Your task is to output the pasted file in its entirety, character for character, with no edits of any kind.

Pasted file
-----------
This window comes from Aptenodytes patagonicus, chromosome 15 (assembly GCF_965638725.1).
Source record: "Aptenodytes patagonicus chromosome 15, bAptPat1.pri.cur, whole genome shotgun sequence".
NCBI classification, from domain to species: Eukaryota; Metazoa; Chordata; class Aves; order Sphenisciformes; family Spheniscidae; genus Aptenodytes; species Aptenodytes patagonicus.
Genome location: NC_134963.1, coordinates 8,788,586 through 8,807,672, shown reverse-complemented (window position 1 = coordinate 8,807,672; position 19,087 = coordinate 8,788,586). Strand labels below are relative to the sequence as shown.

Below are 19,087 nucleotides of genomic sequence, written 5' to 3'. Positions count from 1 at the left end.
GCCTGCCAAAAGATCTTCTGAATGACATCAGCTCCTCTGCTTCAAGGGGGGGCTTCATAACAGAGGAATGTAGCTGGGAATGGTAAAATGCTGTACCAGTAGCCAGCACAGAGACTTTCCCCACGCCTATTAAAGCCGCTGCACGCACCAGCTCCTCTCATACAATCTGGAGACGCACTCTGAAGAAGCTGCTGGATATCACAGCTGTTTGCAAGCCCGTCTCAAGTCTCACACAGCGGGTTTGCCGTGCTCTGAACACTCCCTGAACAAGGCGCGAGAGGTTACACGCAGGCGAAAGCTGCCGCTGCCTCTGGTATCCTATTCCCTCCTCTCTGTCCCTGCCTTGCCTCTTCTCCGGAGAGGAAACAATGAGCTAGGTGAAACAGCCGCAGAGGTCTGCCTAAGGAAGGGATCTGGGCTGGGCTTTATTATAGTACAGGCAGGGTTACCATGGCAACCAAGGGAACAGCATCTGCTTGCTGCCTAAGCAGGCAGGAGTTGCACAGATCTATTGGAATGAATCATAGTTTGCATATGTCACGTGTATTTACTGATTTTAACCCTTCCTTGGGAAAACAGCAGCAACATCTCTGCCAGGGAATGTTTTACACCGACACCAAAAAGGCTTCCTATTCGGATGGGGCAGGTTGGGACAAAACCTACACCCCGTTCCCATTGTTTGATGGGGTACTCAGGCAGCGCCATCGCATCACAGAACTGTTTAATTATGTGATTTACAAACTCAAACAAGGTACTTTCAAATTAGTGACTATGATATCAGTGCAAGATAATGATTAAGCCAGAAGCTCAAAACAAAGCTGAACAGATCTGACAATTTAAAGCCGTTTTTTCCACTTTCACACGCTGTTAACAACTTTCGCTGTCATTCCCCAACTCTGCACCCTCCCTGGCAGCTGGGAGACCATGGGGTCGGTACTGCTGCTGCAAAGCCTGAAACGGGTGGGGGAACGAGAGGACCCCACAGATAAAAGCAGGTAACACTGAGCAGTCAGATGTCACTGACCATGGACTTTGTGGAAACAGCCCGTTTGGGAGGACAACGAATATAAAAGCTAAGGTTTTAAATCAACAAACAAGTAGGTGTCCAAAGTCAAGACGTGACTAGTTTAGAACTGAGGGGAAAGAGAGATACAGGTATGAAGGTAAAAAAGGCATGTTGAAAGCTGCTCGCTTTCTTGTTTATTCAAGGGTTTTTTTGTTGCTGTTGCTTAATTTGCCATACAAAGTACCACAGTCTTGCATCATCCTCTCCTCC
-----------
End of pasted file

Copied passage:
This window comes from Aptenodytes patagonicus, chromosome 15 (assembly GCF_965638725.1).
Source record: "Aptenodytes patagonicus chromosome 15, bAptPat1.pri.cur, whole genome shotgun sequence".
NCBI classification, from domain to species: Eukaryota; Metazoa; Chordata; class Aves; order Sphenisciformes; family Spheniscidae; genus Aptenodytes; species Aptenodytes patagonicus.
Genome location: NC_134963.1, coordinates 8,788,586 through 8,807,672, shown reverse-complemented (window position 1 = coordinate 8,807,672; position 19,087 = coordinate 8,788,586). Strand labels below are relative to the sequence as shown.

Below are 19,087 nucleotides of genomic sequence, written 5' to 3'. Positions count from 1 at the left end.
GCCTGCCAAAAGATCTTCTGAATGACATCAGCTCCTCTGCTTCAAGGGGGGGCTTCATAACAGAGGAATGTAGCTGGGAATGGTAAAATGCTGTACCAGTAGCCAGCACAGAGACTTTCCCCACGCCTATTAAAGCCGCTGCACGCACCAGCTCCTCTCATACAATCTGGAGACGCACTCTGAAGAAGCTGCTGGATATCACAGCTGTTTGCAAGCCCGTCTCAAGTCTCACACAGCGGGTTTGCCGTGCTCTGAACACTCCCTGAACAAGGCGCGAGAGGTTACACGCAGGCGAAAGCTGCCGCTGCCTCTGGTATCCTATTCCCTCCTCTCTGTCCCTGCCTTGCCTCTTCTCCGGAGAGGAAACAATGAGCTAGGTGAAACAGCCGCAGAGGTCTGCCTAAGGAAGGGATCTGGGCTGGGCTTTATTATAGTACAGGCAGGGTTACCATGGCAACCAAGGGAACAGCATCTGCTTGCTGCCTAAGCAGGCAGGAGTTGCACAGATCTATTGGAATGAATCATAGTTTGCATATGTCACGTGTATTTACTGATTTTAACCCTTCCTTGGGAAAACAGCAGCAACATCTCTGCCAGGGAATGTTTTACACCGACACCAAAAAGGCTTCCTATTCGGATGGGGCAGGTTGGGACAAAACCTACACCCCGTTCCCATTGTTTGATGGGGTACTCAGGCAGCGCCATCGCATCACAGAACTGTTTAATTATGTGATTTACAAACTCAAACAAGGTACTTTCAAATTAGTGACTATGATATCAGTGCAAGATAATGATTAAGCCAGAAGCTCAAAACAAAGCTGAACAGATCTGACAATTTAAAGCCGTTTTTTCCACTTTCACACGCTGTTAACAACTTTCGCTGTCATTCCCCAACTCTGCACCCTCCCTGGCAGCTGGGAGACCATGGGGTCGGTACTGCTGCTGCAAAGCCTGAAACGGGTGGGGGAACGAGAGGACCCCACAGATAAAAGCAGGTAACACTGAGCAGTCAGATGTCACTGACCATGGACTTTGTGGAAACAGCCCGTTTGGGAGGACAACGAATATAAAAGCTAAGGTTTTAAATCAACAAACAAGTAGGTGTCCAAAGTCAAGACGTGACTAGTTTAGAACTGAGGGGAAAGAGAGATACAGGTATGAAGGTAAAAAAGGCATGTTGAAAGCTGCTCGCTTTCTTGTTTATTCAAGGGTTTTTTTGTTGCTGTTGCTTAATTTGCCATACAAAGTACCACAGTCTTGCATCATCCTCTCCTCC